By Beata Sweryda-Krawiec and Shyh-Dar Li
Advanced drug delivery systems, including liposomes, polymeric nanoparticles, micelles, and metal nanoparticles, have been extensively studied in the past decade. Meanwhile, natural biomolecules are attractive alternatives to synthetic polymers in the development of novel drug delivery systems. Drug delivery systems have unusual materials requirements that derive mainly from their therapeutic role: to administer drugs over prolonged periods of time, to deliver drugs to the target with minimal systemic exposure, and to release the drug at rates that are independent of patient-to-patient variables.
In general, nucleotide, protein, and peptide delivery systems offer a number of advantages including biocompatibility and biodegradability. These novel drug delivery systems can be prepared under mild conditions without the use of toxic chemicals or organic solvents. They also have defined primary structure and can be easily modified for various surface modifications including covalent attachment of drugs and targeting ligands. They are scalable, tunable, robust, and functional. Here is more about three promising areas of research related to drug delivery systems:
Peixuan Guo, Ph.D., from The Ohio State University, and his group have constructed an assortment of thermodynamically and chemically stable RNA nanoparticles. These self-assembled nanoparticles are resistant to boiling, RNase and 8M urea denaturation, and remain intact after systemic injection. They strongly bind to cancer cells, with undetectable accumulation in organs. These RNA nanoparticles have various applications and uses for cancer immunotherapy, vaccine adjuvant, brain cancer targeting, delivery to liver/lung metastasis of colon cancer, as well as the treatment of gastric and three-negative breast cancers in animal models.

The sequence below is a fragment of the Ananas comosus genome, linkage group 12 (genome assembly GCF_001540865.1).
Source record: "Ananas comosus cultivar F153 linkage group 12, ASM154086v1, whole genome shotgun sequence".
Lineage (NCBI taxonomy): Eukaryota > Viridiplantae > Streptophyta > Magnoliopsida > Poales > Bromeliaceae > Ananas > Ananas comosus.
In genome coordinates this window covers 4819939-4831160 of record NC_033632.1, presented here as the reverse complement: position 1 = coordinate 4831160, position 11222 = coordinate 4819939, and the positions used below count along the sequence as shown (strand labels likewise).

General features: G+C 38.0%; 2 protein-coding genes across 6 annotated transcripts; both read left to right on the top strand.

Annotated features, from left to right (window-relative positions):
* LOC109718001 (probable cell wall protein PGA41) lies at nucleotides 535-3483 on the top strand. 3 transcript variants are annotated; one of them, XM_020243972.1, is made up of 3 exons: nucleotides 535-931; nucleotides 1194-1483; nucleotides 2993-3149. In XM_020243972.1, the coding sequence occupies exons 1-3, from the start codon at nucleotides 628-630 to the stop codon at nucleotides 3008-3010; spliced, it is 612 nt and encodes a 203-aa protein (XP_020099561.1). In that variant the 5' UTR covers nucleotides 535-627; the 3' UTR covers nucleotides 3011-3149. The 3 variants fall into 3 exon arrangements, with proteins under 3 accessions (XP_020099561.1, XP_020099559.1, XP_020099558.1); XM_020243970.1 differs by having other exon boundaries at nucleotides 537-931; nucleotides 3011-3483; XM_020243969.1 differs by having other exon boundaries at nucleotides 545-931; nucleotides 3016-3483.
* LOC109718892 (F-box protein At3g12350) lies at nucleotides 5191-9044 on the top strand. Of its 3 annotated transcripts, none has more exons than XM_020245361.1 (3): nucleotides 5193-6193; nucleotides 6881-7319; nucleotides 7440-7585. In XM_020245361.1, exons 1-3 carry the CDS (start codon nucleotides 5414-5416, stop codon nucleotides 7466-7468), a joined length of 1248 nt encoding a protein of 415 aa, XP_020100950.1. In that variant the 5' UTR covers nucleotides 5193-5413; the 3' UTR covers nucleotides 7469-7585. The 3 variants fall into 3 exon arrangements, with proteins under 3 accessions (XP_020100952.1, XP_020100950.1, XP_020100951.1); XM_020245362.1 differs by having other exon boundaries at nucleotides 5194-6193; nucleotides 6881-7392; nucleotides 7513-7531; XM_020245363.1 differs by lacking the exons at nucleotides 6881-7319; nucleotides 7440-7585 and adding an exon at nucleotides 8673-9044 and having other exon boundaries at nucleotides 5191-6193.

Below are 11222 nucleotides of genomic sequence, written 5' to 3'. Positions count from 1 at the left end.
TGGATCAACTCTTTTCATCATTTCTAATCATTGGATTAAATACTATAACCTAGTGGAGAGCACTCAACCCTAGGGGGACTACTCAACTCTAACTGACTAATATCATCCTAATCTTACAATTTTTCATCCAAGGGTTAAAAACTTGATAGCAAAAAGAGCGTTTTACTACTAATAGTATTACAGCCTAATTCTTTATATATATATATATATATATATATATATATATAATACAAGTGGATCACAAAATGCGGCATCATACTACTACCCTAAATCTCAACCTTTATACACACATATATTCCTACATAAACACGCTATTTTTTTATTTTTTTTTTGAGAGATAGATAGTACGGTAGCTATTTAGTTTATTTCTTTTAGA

Kun Cheng, Ph.D., from the University of Missouri-Kansas City, is doing research on avidin-biotin interaction, which is one of the strongest non-covalent interactions, and explored it as a very promising platform for drug delivery systems for various pharmaceutical agents including small molecules, proteins, vaccines, monoclonal antibodies, and nucleic acids. His team developed a streptavidin-based multi-component siRNA nanocomplex to deliver siRNA to hepatic stellate cells (HSCs). The nanocomplex can efficiently protect siRNA from degradation in the serum and efficiently deliver the siRNA into HSC in a specific manner.
The biomolecules can also be easily modified by adding functional groups to form various structural forms (self-assembling peptides including hydrogelators), enabling self-assembly on demand under physiological conditions. Sotirios Koutsopoulos, Ph.D., is a research scientist in the Center for Biomedical Engineering at Massachusetts Institute of Technology working on design and characterization of novel self-assembling peptide sequences with applications in biomedical engineering including drug delivery.
Learn more about recent discoveries, the issues, and the most significant advancements and challenges in the field of drug delivery systems constructed using natural biomaterials, such as nucleic acids, proteins, and peptides, at the upcoming symposium The Promises and Challenges of Using Novel Biomaterials for Drug Delivery at the 2016 AAPS National Biotechnology Conference in Boston, on Wednesday, May 18, 2:00 pm–4:30 pm. Guo, Cheng, and Koutsopoulos will each present on their areas of research. Based on the presented work and the discussion, we hope to provide insight into the current state of such drug delivery systems and its implications along with some thoughts on the future directions.